Stop by the nearby cafes for a refreshing snack after playing and exploring!
We also have a comprehensive list of all things to do in Nantucket, MA, featuring Children’s Beach.
Francis St Beach
Francis St Beach (Washington St), located very close to town, is the best beach on Nantucket to rent kayaks!
Paddle out on the water and see if you can make it to the Coatue-Coskata Wildlife Refuge from the shore.
You’ll also find a playground and restrooms on-site.
Coatue Beach (Wauwinet Rd) is part of the larger wildlife refuge that protects almost 400 acres of barrier beach.
Rare, migratory birds can often be found in this area.
It is also important to note that these beaches are generally difficult to access.
You’ll need to travel across the sand in four-wheel drive vehicles, which requires a permit, or by foot.
Another beach on the wildlife refuge is Coskata (Wauwinet Rd), which is just further down the barrier beach natural area.
You’ll find incredible habitats, including sandy beaches, dunes, and forests.
Don’t be surprised if you spot wildlife on your trip, including deer, horseshoe crabs, seals, and shorebirds.
Great Point Beach
The furthest beach in the wildlife refuge is Great Point (Wauwinet Rd), and it is perfect for adventurers and nature lovers alike.
The iconic Great Point Lighthouse (also called Nantucket Lighthouse) marks the tip of the barrier beach.
This is the best place to spot grey seals basking in the sun.
The beach is only accessible by walking 7 miles from the access road, or by driving over the sand with a required permit.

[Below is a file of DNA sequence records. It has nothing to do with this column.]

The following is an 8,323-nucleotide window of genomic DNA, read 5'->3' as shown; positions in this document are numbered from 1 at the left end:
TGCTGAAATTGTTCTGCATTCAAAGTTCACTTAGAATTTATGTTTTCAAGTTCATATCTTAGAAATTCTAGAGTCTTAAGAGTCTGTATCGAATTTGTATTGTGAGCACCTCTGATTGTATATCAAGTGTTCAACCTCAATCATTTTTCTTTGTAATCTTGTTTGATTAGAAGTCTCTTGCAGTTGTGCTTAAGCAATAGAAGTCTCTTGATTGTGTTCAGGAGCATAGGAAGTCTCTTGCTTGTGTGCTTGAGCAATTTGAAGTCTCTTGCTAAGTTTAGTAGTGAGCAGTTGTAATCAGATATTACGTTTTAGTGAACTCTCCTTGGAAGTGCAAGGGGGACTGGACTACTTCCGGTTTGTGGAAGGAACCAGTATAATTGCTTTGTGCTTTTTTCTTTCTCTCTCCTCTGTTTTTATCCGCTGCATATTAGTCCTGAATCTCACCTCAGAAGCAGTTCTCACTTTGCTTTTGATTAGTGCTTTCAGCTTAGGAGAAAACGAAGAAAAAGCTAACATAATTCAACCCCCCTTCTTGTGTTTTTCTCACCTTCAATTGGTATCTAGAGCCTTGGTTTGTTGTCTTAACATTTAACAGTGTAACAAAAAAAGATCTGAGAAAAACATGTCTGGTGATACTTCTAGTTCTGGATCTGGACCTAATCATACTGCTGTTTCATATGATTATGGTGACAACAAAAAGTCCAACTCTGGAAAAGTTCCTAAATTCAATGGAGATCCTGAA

East Shore Beaches
Quidnet Beach and Sesachacha Pond
While the east shore of Nantucket is not especially well-known for its beaches, there are two great ones to make note of.
Quidnet Beach and Sesachacha Pond (Sesachacha Rd) are good places to explore if you think you might get tired of spending your whole day on just one beach.
Spend some time at the pond, which is good for young families thanks to its total lack of waves and current, and then hike over the dunes to the beach for more waves and excitement!
Parking is very difficult here, but you’ll have an amazing view of the Sankaty Lighthouse!
Sconset Beach (7 Gully Rd) is the other notable beach on the eastern shore of Nantucket.
You’ll find a small parking lot and a bench overlooking the water to enjoy the views.
This beach is also generally accessible for those with mobility issues, thanks to its easy walk over the sand.
You can get to the beach using the NRTA shuttle, and the ‘Sconset village, with its restaurants and shops, is a short walk away.
Beaches on the South Shore
Cisco Beach (Hummock Pond Rd) is one of the most popular Nantucket Beaches among surfers, thanks to its large waves and soft white sands.
Lifeguards are on duty at Cisco, but families with smaller children may find the waves to be too dangerous.
This beach is best accessed by the bike path, though there is a parking lot that becomes very busy during the peak season.
Ladies Beach (Bartlett Farm Rd and Proprietors Rd) is a beautiful beach located close to the iconic Bartlett Farm.
The strong waves and currents can be very fun for strong swimmers and dangerous for young children.
You’ll find parking nearby, and you’ll have to hike through steep dunes to access the beach.
The beautiful Miacomet Beach (36 W Miacomet Rd) is absolutely amazing for surfing and strong swimming, but the rip current can be very strong.
You won’t find restrooms or concession stands here, but you’ll find a small parking lot.